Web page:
The written testimony of both Mr. Shelanski and Mr. Murphy are available here.
A new report recently released by the Rainforest Action Network (RAN) Dump Now, Pay Later: Coal Ash Disposal Risk for the U.S. Electric Power Sector concludes that investors may be liable for cleanup and litigation costs associated with certain coal ash ponds. RAN suggests that forthcoming EPA regulations may require closure of coal ash ponds lacking a bottom lining at an estimated cost ranging from $1M to potentially over $100M per pond. RAN notes that coal ash ponds and landfills also have prompted environmental groups and plaintiffs' firms to file lawsuits on behalf of residents near coal ash sites.
According to RAN, unlined coal ash ponds and landfills can leach contamination into groundwater for decades, leaving investors in publicly traded electric power producers potentially exposed to litigation risks. And forthcoming EPA coal ash disposal regulations may force power plant operators to incur substantial compliance costs and potentially shutter several coal-fired power plants.
Coal ash (also known as coal combustion residuals or coal combustion byproducts) is the solid waste that is produced when coal is burned. Coal-fired power plants generate both fly ash, the fine particles filtered from smokestacks, and bottom ash, the larger particles that fall to the bottom of coal furnaces. Coal ash waste streams often are recycled into components of concrete and other building materials, but the remainder is disposed of in landfills or mixed with power plant wastewater for storage as slurry in a holding pond. According to the EPA, there are over 2,000 coal ash holding ponds and landfills in the U.S.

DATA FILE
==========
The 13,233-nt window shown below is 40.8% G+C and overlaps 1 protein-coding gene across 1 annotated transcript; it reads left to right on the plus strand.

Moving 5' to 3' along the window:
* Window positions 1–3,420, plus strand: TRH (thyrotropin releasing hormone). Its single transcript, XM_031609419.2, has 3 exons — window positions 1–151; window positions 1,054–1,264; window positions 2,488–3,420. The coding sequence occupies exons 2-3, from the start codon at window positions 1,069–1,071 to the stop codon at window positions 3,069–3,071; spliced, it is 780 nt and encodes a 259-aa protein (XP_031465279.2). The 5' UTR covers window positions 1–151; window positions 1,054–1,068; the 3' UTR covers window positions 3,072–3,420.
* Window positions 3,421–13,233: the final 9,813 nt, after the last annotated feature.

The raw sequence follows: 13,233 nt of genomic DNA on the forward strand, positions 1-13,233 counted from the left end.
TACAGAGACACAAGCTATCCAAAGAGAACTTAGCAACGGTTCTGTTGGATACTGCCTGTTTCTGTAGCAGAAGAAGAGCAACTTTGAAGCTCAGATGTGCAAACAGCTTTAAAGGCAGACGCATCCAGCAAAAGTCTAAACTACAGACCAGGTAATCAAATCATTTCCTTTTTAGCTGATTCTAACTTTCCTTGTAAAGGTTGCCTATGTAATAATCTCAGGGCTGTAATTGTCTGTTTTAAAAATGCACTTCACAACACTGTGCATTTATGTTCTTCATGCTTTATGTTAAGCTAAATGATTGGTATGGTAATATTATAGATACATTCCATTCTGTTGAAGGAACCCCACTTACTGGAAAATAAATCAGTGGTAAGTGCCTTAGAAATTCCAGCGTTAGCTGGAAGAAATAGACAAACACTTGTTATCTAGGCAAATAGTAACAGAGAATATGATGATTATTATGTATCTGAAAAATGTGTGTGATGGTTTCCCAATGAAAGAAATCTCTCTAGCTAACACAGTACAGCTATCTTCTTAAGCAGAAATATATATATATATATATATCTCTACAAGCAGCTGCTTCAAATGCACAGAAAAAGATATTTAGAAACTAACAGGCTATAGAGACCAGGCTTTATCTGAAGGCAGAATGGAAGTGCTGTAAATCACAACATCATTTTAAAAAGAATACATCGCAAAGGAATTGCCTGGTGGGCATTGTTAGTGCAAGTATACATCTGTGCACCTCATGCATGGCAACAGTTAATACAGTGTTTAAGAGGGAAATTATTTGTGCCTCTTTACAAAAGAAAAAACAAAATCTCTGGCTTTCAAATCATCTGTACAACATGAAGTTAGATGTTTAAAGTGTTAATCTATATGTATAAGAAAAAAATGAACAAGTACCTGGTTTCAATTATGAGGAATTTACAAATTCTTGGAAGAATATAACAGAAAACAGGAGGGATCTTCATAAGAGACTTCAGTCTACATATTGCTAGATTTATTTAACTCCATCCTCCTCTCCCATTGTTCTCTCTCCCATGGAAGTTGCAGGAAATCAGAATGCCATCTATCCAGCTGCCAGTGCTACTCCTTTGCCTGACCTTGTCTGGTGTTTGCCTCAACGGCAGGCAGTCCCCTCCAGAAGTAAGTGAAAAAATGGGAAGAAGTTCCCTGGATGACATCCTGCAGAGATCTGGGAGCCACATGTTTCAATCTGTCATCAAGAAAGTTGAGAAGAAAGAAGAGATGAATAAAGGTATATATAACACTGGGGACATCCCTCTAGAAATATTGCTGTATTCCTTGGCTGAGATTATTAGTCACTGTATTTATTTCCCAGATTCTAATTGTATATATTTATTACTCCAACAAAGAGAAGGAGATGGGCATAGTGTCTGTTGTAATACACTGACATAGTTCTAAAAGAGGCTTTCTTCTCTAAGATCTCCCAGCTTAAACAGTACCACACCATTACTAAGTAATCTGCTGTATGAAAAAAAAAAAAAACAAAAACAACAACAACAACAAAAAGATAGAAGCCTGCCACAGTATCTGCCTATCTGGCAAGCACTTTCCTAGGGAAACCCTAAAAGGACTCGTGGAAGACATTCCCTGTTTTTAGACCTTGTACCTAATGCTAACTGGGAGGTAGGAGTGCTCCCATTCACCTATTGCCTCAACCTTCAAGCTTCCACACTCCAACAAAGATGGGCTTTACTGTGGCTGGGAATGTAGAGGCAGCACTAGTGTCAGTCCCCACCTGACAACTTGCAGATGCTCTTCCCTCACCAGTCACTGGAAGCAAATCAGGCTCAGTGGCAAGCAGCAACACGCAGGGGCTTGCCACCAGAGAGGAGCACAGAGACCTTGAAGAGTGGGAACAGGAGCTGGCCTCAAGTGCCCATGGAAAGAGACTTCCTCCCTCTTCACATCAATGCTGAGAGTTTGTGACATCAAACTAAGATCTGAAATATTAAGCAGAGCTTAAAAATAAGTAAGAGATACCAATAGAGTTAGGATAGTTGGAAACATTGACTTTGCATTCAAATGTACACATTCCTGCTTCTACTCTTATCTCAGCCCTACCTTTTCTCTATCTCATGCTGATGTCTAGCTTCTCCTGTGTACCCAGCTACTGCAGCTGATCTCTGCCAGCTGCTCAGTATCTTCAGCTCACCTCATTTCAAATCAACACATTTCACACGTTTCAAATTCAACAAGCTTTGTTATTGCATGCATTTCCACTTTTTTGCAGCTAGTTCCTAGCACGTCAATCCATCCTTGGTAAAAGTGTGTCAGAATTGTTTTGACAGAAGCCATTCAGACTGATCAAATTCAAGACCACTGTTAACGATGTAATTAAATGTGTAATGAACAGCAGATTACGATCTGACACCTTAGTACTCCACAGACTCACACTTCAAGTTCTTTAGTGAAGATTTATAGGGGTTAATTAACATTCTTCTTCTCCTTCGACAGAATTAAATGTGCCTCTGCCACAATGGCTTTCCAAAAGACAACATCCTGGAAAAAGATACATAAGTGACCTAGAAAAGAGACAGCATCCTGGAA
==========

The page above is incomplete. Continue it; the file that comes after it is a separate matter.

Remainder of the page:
In more news impacting the coal industry, the World Bank Group (WBG) announced this week that it will only give out loans for coal power plants in the rarest of circumstances. The WBG now prefers to fund renewable energy sources that may cost more but protect the environment. Poor developing nations look to the WBG to finance new power plants and energy projects which investments total about $8B annually. The WBG Board this month adopted a new report confirming the bank's goal to double its global share of renewable energy by 2030.
The Rainforest Action Network's report, Dump Now, Pay Later: Coal Ash Disposal Risk for the U.S. Electric Power Sector, is available at https://ran.org/sites/default/files/coal_risk_update_07_2013_vhigh.pdf.
Last week the Council of the Commission for Environmental Cooperation (CEC) agreed to a new Operational Plan for 2013-2014 that focuses on collaborative actions in three strategic areas to maximize the overall impact: greening transportation, tackling climate change while improving air quality, and addressing waste in trade. Key developments included:
- Participants at the town hall meeting on transportation and the environment, as well as the Joint Public Advisory Committee members during their round table on sustainable transportation yesterday, called for action to reduce the environmental impact from CEC member transportation networks that serve as vital links between our countries. To this end, we are announcing new initiatives to reduce emissions from trucks and buses, as well as from maritime transportation, especially at our borders and along our coasts.
- We have also decided to bolster joint efforts to combat climate change as well as harmful air pollutants that threaten the health of our communities and our economies. These efforts are intended to focus on reducing carbon in the atmosphere through protecting coastal and forest ecosystems, avoiding black carbon emissions, collecting and disseminating reliable and comparable data on greenhouse gas emissions and other pollutants, and promoting green building construction.